Lavender – Questions & Answers
When you are a lavender lover and have a memorable experience strolling in a lavender field, you want to recreate that beauty and magic at home. Here are some answers to the most frequently asked questions about growing your own lavender.
IN WHAT CLIMATE SHOULD LAVENDER BE PLANTED?
True Lavender (Angustifolia) can adapt almost anywhere, but you will need a variety that is right for your region. Bleu Lavande, for instance, is located in Zones 4 and 5.
DO I NEED TO PROTECT MY LAVENDER FOR THE WINTER?
If your area usually receives a good layer of snow, that will suffice – snow is an excellent insulator. However, if you are uncertain, as our winters are often unpredictable, we recommend that you cover your lavender plants with straw, pine or spruce branches. Make sure that the plant is entirely covered with about 3 or 4 inches of mulch (10 cm). Do not use Styrofoam or dead leaves. This will ensure adequate protection for the entire winter.
WHAT VARIETY IS BEST?
The best variety is the one you like the most! Everything depends on your personal taste, as there are lots of factors to consider when choosing lavender: smell, flowering, shape, size, leaves, adaptation to the earth, etc. In our experience, we find the following varieties are best suited for the Canadian climate: Munstead, TrueEnglish, Hidcote, Twickle Purple, Rosea, Provence and Grosso.
WHAT SOIL IS NEEDED?
Almost any kind of soil can suit lavender, except rich soils that will produce a beautiful ball of green lavender without flowers. The ideal earth is light and well drained, even rocky. If your soil is heavy and humid, build a little hill and add gravel and sand to allow water to drain easily. Don’t forget that lavender likes to keep its feet dry!
DOES LAVENDER NEED WATERING?
In the first summer, when you plant young lavender plants, it’s important to water them well to make sure they develop good roots. Be sure to let the earth dry between each watering. In subsequent years, let Mother Nature do her work. In a long dry spell, it may be necessary to water the plants well around the base of the roots.
CAN LAVENDER BE MIXED WITH OTHER FLOWERS?
Lavender only likes lavender – if you have other perennials close by, they’ll inevitably suffocate your lavender. If you really want lavender in your garden, we recommend that you not plant anything else in a radius of 24 inches (60 cm), as your lavender will need all that space within three years. If you plant several lavender plants in a group, keep a distance of 24 inches (60 cm) between each plant.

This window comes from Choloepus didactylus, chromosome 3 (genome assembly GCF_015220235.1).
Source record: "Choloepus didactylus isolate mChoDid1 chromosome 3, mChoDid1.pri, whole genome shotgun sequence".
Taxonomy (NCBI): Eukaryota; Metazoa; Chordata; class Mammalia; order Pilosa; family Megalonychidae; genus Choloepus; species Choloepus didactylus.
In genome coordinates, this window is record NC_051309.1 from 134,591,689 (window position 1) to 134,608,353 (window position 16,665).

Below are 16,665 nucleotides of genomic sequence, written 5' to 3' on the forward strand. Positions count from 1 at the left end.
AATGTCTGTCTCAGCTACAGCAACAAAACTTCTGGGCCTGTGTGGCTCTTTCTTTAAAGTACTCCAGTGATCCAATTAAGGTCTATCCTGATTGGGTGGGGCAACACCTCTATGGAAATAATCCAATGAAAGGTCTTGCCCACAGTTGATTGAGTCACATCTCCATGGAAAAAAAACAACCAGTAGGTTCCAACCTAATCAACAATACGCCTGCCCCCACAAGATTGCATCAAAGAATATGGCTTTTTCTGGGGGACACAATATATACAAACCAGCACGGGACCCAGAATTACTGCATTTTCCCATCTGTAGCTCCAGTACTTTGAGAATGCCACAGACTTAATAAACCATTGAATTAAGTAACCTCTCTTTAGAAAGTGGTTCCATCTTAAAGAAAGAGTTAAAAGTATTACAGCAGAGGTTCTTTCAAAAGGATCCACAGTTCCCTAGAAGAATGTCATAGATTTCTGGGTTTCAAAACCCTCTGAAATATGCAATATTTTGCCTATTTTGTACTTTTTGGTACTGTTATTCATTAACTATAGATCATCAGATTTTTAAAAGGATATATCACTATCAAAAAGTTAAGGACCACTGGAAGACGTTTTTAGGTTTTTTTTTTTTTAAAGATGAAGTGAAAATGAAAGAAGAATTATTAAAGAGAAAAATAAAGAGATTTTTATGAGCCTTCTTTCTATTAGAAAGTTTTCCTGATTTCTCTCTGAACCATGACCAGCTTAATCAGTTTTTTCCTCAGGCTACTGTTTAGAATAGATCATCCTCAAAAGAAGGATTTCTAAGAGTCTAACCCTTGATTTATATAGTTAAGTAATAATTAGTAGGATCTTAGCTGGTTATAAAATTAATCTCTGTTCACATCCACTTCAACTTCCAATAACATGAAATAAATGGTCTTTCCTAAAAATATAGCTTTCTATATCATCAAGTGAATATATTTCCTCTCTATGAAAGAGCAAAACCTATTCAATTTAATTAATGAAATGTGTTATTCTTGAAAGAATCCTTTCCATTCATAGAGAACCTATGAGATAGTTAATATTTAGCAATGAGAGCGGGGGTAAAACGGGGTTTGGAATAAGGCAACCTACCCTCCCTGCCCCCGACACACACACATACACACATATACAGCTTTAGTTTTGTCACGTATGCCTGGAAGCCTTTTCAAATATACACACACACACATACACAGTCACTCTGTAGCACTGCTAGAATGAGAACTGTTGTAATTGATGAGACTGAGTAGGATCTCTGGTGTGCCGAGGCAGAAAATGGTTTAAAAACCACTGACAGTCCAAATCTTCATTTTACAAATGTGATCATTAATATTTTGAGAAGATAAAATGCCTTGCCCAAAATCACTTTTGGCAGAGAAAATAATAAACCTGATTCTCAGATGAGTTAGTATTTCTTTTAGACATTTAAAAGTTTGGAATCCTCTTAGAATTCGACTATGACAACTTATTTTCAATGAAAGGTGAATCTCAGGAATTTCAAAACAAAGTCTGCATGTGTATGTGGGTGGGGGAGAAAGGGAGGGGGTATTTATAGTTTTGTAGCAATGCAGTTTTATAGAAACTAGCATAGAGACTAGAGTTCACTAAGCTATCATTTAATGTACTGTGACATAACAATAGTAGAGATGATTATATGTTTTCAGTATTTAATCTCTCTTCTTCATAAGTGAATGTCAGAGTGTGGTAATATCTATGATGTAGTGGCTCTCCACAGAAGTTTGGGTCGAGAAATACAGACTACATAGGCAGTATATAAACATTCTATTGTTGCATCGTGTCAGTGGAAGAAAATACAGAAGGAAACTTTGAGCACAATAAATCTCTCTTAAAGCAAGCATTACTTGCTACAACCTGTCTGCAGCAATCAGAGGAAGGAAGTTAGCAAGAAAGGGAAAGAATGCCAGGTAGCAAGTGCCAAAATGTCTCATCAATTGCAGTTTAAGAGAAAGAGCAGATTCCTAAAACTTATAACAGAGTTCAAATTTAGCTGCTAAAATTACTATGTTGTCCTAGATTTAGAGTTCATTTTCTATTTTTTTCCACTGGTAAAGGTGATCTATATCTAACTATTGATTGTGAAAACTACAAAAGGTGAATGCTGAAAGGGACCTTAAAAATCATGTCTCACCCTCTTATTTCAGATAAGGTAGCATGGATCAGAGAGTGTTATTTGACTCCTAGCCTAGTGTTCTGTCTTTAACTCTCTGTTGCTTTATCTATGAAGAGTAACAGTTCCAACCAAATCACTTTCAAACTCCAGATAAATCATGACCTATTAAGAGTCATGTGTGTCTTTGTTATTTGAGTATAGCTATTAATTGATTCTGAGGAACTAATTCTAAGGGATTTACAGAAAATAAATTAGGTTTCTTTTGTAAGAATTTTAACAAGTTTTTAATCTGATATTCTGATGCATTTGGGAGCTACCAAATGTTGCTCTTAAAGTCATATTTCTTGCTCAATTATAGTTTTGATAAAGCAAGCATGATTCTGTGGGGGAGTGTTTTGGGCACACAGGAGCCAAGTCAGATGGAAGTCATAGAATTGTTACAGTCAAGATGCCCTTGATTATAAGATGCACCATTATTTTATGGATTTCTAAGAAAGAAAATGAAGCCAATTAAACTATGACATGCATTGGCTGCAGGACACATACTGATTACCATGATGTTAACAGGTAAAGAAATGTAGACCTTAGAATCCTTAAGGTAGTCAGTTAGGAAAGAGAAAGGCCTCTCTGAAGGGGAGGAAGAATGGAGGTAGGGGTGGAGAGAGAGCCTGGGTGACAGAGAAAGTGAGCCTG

DOES LAVENDER FLOWER ALL SUMMER?
Lavender flowers for six to eight weeks, depending on the type. Minstead and Hidcote flower early in July and stop at the beginning of August, while English, Grosso and Provence varieties flower most often in the third week of July and continue to the end of August or beginning of September.
DO YOU TRIM LAVENDER? WHEN, AND HOW MUCH?
Once the flowering season is over and the flowers have dried, you should trim the plant with scissors, cut all the stems and shape the plant into a ball. Generally speaking, we remove about a third of the lavender plant: the entire flower stem down to the foliage. It is very important to disinfect your scissors before cutting to prevent the spread of disease. The cut should take place at the end of August. If not, you should wait for spring. In the spring, lightly trim your plant just before vegetation starts growing to remove all the dried parts.
Lavender seeds germinate slowly. They usually take between 2 and 4 weeks to germinate, although the latecomers can wait until 2 or 3 months before germinating. The number of seeds which germinate can vary. Several factors influence the time and the rate of germination, of which the culture conditions. The seeds of lavender need a damp and warm environment to germinate but also special care, love and patience.
SOAKING SEEDS & PREPARATION
Soaking the seeds during 24 hours into a small bowl of warm water can accelerate their germination.
Use a 10 cm pot (4 inches). Your pot must be new or disinfected and provided with several drainage holes. Fill the pot with the growing media or sowing compost of your choice. Put aside 15 ml (1 tablespoon) of growing media or dry compost. Dip the pot or planter into warm water, until its content is wet.
Place the seeds in the palm of your hand. Take a few seeds at the time with a small spatula or your fingers and scatter them on your growing media’s surface. Cover the seeds with 15 ml of the growing media that you put aside. Tap the surface with your fingertips to make sure that seeds are mixed with the compost or growing media. Write down the sowing date on a stick or on your pot. Cover with a wet newspaper or a dark plastic bag.
Install your pot or planter in a warm place 20 °C day and night. You can also place it directly on a source of heat which will warm it from under. Uncover the pot every morning and every evening to aerate and verify the evolution of the seeds. If the compost is dry, spray warm water on it. As soon as the first plants appear, remove the newspaper or bag permanently and place it in light position – 12 hours a day.
When the first two real leaves appear – over the cotyledons which grew first – transplant carefully in individual pots. Wait in June to transplant outside your 12 to 16 weeks old plantation.